Toronto Blues Society | » October 2023 – Loose Blues News

October 2023 – Loose Blues News

Published October 2, 2023 in Loose Blues News

Did U hear? Blues was in the news lately when megastar Drake used some old footage from Danny Marks’ Stormy Monday cable TV show as part of his new release campaign.  The footage features Drake’s father, Dennis Graham playing “Crosscut Saw” with Danny at Albert’s Hall in the early 90s.  The video has been viewed millions of times and raised the profile of one of Toronto’s already high-profile bluesician and broadcaster. Danny says, “We’re looking for video of Dennis Graham’s signature piece “For Your Precious Love” from Stormy Monday TV. Drake is delighted to see his dad as a young man, singing the Blues. Heaven and Earth have moved. Dennis and I have also been talking about stoking the fires again to make more music in this century …Alec Fraser and David Bailey are in touch and looking through the archives. Great things can come of this. Funny thing is that for years I’ve been hoping to revitalize Stormy Monday – our collective history. There seemed nothing I could do to light the fire, then this happened. Nick Krewen told the story brilliantly. It’s a story with many players and parts. Very exciting!”

Saturday Night Blues New Season: Holger Petersen kicked off another season of essential blues programming with lots of Canadian Blues. Always the latest and greatest from Holger with occasional surprises. On his opening show, he played Tony Bennett (and had a great story).  Tune in on cbcmusic Saturdays at 6:05 and anytime on the CBClisten app or CBC On Demand.

A rough season for Festivals: Some festivals have rebounded from the great COVID confinement and report record attendance this summer, but for some of them it’s been a disastrous year. The Salmon Arm Blues Festival got shut down after one night  due to the surrounding fires and smoke.  Volunteers were scrambling home to houses burning down! They just posted, ” If you purchased tickets to the 2023 festival, you will receive a ticket refund survey by email Tuesday, Sept. 26. Please fill out the survey to receive your refund or donate your tickets to the festival. For a full breakdown of the ticket types and refund options, please take a look at the Ticket FAQ page:

The Equinox Festival on Wolfe Island had to cancel because the ferry service has not been restored following disruption to implement an electric boat. They posted on their website. “Due to uncertainty of transportation to and from  Wolfe Island, The Equinox Festival will extend from a weekend into a fall and winter-long series. Ticket holders are eligible to attend all shows as they are rescheduled, or a full refund will be awarded instead.”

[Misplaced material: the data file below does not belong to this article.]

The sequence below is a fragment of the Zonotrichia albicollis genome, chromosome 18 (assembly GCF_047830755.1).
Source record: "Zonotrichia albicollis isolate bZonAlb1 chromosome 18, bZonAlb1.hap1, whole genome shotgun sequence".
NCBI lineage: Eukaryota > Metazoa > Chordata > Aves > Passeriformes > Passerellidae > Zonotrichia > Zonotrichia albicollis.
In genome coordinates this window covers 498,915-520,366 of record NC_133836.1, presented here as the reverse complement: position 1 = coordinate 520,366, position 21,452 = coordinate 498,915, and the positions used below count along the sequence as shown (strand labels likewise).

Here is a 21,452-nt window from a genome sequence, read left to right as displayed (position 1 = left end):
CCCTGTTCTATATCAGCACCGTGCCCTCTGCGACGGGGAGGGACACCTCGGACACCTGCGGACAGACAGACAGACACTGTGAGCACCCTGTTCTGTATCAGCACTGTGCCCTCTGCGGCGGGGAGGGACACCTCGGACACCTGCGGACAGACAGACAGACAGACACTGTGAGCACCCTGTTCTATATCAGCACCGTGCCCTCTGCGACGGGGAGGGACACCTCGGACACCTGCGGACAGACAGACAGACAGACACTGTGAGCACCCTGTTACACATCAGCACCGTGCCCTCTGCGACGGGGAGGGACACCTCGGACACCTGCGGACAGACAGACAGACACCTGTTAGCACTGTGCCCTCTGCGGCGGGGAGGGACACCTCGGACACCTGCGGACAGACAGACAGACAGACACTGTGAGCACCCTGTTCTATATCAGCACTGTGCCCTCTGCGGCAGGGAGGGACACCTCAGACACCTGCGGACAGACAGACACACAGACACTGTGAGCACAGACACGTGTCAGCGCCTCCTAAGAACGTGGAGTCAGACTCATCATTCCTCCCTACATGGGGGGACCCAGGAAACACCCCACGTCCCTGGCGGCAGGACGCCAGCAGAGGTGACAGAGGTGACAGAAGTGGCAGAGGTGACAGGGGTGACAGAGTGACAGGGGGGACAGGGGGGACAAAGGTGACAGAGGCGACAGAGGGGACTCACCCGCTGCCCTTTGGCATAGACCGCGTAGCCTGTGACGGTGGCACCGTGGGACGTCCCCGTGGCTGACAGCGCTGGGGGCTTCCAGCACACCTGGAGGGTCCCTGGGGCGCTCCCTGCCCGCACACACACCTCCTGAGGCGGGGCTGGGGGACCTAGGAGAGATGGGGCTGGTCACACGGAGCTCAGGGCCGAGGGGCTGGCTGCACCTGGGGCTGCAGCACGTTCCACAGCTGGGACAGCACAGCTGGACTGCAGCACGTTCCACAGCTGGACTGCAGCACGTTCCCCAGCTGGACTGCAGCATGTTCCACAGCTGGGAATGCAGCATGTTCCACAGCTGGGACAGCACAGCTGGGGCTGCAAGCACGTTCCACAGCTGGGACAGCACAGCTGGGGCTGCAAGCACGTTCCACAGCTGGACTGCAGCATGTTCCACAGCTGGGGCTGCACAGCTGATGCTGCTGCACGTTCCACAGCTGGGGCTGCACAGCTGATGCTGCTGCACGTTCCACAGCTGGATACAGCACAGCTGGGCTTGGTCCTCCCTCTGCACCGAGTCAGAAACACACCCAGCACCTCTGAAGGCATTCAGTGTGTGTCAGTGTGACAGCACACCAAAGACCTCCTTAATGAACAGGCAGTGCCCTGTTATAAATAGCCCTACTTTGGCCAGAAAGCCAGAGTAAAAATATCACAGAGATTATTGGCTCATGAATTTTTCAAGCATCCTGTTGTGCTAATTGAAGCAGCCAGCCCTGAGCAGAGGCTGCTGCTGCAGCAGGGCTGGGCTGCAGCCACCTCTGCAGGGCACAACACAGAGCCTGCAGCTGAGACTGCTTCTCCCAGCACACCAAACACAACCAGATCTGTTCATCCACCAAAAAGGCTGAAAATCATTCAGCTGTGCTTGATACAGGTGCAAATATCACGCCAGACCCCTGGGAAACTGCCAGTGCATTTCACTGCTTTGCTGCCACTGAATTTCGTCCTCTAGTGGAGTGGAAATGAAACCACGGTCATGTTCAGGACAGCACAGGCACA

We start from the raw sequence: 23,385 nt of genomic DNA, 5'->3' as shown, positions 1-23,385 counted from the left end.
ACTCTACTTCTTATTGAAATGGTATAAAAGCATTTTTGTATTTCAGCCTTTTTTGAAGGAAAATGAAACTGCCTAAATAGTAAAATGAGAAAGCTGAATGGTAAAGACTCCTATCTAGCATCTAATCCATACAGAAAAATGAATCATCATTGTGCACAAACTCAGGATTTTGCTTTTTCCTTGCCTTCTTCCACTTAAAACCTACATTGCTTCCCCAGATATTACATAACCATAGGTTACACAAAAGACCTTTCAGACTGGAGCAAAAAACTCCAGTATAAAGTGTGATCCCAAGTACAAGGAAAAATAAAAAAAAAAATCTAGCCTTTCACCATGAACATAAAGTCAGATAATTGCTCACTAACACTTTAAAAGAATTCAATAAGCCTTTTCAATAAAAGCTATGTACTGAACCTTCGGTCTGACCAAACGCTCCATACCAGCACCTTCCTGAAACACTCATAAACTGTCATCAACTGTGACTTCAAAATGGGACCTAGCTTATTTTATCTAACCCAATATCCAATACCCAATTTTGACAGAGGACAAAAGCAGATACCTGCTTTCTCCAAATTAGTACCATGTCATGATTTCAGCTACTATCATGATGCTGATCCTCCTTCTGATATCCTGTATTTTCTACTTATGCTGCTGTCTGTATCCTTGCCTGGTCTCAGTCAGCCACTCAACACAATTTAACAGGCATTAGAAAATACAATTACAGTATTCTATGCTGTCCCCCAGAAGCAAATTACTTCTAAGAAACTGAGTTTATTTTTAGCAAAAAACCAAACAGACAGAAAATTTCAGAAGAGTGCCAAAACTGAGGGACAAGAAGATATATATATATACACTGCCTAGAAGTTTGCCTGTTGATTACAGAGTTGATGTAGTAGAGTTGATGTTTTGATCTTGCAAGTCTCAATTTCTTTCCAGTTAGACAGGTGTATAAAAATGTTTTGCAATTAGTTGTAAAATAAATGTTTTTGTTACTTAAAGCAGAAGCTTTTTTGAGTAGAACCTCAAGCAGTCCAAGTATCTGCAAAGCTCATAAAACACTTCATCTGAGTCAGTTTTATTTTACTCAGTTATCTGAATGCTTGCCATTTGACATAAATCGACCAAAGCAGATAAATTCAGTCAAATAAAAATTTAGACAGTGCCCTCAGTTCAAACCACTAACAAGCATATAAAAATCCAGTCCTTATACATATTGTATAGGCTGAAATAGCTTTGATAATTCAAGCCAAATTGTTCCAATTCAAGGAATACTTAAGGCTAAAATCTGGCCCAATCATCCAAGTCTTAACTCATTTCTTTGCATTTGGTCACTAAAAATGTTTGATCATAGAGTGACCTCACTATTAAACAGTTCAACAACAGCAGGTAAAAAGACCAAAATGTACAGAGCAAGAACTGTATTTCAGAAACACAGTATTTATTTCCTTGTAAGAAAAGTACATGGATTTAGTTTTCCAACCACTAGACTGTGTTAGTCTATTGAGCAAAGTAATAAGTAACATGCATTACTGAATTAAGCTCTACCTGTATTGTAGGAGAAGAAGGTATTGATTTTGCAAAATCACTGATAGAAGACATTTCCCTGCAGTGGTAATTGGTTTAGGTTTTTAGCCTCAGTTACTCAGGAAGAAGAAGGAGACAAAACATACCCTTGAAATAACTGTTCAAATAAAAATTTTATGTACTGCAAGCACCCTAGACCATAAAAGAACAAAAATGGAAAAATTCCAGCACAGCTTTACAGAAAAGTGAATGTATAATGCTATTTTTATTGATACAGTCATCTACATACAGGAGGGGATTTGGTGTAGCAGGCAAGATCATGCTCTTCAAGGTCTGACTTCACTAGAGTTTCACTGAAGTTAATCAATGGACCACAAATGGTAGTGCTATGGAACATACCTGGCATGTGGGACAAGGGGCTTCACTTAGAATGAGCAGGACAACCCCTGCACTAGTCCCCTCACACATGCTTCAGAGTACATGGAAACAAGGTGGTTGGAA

In New Brunswick, the Harvest Blues and Jazz Festival had to pack up their tents after one night when Hurricane Lee was headed their way.  Artistic Director Brent Staeben posted online “I guess we made the right decision because the wind just knocked over a fridge in the backstage area.”  

This year was the swan song for the Limestone Blues Festival in Kingston. The Downtown Kingston Business Improvement Area, the group that put on the festival, announced its end Friday afternoon with a commitment to create a new event in its place. “Kingston has such a rich history of producing top-level musical talent and a reputation as one of the best live music destinations in Canada. Blues has been a key part of that,” Jan MacDonald, festival artistic director and director of events at the BIA, said in a news release.

In its announcement, the BIA described the event as a “beloved annual event (that) has been an integral part of the community, showcasing world-class blues talent, fostering a sense of togetherness, and creating lasting memories for countless attendees.” According to the announcement, the BIA is working on plans for a new music festival for 2025… to “better reflect Kingston’s growing population, and will aim to invite a broader audience to enjoy the experience of a large-scale live music event held in the heart of the city.” 

There have been many changes in festival directors too and the Vancouver Folk Festival was so far in debt that it was going to cease to exist – until a huge outcry from the festival-goers forced them to reconsider.